“It’s not only about connecting people to jobs and recreation, but fostering a healthier lifestyle,” Kirkmire explains.

Once in place, those changes to Rochester’s transportation web could help reduce greenhouse gases.

Tips from the past

Implementing Rochester 2034 could be easier said than done. Former Rochester Mayor Bill Johnson oversaw the creation of Rochester 2010, which City Council approved in 1999. Zoning was not one of its principal focuses.

“We talked about dealing with broader issues,” Johnson explains. “How do we deal with economic development, how do we deal with public safety, how do we deal with schools? How do we deal with all of those things that were threatening the city?”

Rochester 2010 had 11 “campaigns” with such titles as Health, Safety and Responsibility, Economic Vitality and Educational Excellence. Each had a list of goals, and strategies for reaching them. A number of those goals have been reached since the plan was adopted.

One goal of the Economic Vitality campaign was to “support and promote opportunities for shopping for residents and visitors at stores, businesses and personal service shops within our city.” That bore fruit on Upper Falls Boulevard when Tops Friendly Markets broke ground at 285 Upper Falls Blvd. during Johnson’s administration.

“We started building a police station there and a Tops supermarket—the first new supermarket that had been built in the city in years,” Johnson says. 

The police station and the market are still in that plaza, and have been joined by other businesses. 

Looking in a different direction, one overall aim of the Vital Urban Villages campaign was to reduce the city’s list of vacant commercial and residential structures. Rochester 2010 helped turn the long-vacant Hallman’s Chevrolet building into a favorite downtown hangout, according to Johnson. Spot Coffee is the cornerstone of 200 East Avenue Apartments, which offers upscale apartments and townhouses.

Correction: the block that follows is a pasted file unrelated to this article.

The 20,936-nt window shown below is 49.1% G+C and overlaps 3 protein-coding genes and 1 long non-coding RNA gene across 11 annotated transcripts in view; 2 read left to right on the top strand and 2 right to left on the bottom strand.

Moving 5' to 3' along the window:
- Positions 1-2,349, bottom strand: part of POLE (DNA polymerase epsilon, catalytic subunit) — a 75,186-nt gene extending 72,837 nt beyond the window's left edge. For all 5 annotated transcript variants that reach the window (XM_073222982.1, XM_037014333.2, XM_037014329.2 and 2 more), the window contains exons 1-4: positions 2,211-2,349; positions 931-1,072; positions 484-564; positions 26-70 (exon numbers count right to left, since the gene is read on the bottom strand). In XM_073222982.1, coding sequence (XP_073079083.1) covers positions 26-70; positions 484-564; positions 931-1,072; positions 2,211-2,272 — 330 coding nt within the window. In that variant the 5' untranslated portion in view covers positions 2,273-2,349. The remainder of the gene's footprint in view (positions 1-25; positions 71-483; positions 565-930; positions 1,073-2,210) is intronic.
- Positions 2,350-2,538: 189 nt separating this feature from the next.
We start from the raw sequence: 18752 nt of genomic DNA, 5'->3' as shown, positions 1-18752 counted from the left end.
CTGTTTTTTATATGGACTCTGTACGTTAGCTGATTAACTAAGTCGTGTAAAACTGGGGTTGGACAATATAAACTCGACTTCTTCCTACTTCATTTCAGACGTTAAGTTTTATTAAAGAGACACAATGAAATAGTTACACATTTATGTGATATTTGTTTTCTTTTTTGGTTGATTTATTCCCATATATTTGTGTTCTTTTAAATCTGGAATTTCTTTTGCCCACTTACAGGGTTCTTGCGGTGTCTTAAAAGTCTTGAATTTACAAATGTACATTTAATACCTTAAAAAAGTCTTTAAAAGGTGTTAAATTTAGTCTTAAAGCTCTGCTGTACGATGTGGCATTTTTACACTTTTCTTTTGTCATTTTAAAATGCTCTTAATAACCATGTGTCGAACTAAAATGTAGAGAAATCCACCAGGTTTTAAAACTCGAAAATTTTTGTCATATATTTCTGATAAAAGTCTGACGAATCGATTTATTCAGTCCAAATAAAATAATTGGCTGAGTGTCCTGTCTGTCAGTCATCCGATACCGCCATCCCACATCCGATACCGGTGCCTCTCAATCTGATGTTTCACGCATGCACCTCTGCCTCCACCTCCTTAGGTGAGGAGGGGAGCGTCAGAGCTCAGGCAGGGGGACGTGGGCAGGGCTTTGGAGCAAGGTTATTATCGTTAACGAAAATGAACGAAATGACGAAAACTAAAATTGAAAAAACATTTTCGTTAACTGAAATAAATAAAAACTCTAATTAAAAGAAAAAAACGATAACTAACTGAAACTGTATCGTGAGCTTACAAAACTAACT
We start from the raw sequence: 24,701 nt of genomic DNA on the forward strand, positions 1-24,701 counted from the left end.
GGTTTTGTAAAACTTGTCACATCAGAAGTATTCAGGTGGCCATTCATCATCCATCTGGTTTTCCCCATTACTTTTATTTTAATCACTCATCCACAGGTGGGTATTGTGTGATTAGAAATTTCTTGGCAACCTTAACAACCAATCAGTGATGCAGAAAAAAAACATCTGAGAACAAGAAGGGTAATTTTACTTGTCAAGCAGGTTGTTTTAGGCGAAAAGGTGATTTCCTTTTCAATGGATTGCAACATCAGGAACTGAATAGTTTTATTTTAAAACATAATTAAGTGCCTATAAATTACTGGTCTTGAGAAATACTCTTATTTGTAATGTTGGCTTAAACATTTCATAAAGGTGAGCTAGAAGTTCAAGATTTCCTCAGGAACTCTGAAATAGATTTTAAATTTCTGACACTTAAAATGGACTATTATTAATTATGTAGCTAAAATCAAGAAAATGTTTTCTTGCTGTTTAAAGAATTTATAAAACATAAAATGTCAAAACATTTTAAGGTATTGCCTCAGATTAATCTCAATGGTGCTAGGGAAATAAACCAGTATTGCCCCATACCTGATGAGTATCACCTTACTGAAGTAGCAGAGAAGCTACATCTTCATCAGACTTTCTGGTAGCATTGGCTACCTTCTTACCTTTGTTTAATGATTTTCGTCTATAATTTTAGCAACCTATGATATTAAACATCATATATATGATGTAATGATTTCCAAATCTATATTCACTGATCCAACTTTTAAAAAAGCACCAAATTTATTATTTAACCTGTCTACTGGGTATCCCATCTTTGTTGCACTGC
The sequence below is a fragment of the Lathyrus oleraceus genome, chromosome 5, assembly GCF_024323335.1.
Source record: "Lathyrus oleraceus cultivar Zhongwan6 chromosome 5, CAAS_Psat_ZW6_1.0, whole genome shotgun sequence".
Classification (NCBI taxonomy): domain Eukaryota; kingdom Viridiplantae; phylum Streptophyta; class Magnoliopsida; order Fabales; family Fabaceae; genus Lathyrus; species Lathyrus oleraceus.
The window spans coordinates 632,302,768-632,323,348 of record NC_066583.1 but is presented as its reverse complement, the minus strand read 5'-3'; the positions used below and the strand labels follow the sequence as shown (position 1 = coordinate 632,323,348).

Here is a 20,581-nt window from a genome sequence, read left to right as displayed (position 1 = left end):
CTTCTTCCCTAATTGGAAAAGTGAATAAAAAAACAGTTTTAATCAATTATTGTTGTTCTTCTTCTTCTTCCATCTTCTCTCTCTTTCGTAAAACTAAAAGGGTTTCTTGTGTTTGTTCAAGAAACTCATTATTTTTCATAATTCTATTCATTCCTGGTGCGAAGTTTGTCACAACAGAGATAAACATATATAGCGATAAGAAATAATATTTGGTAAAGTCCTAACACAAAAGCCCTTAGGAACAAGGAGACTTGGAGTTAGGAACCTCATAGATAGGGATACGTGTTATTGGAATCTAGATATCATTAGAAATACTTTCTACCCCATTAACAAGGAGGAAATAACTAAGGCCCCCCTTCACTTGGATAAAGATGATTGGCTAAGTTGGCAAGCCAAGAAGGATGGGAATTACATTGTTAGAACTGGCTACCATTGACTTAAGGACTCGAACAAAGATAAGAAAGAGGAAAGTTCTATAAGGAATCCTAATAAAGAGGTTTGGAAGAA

Johnson says there are a number of other examples of the bricks-and-mortar benefits that Rochester 2010 helped bring to the city.

“They were the direct results of planning studies that were implemented,” he says. 

Some of the serious problems that bedeviled Rochester back then, however, were beyond its control. Eastman Kodak and other large employers were at the start of a downward spiral that would take the city’s economy with it.

“We did not appreciate what was happening with our major employers, our benefactors,” Johnson says. 

And though Rochester could encourage the Rochester City School District to make improvements, a more direct approach was not possible—and still is not.

“We have no legal authority over what happens in the City School District,” Johnson says.

City schools continue to be greatly in need of improvement. Though high school graduation rates have slowly risen in recent years—almost 54 percent of students received their diplomas last year—10 city schools are on the state Education Department’s receivership list.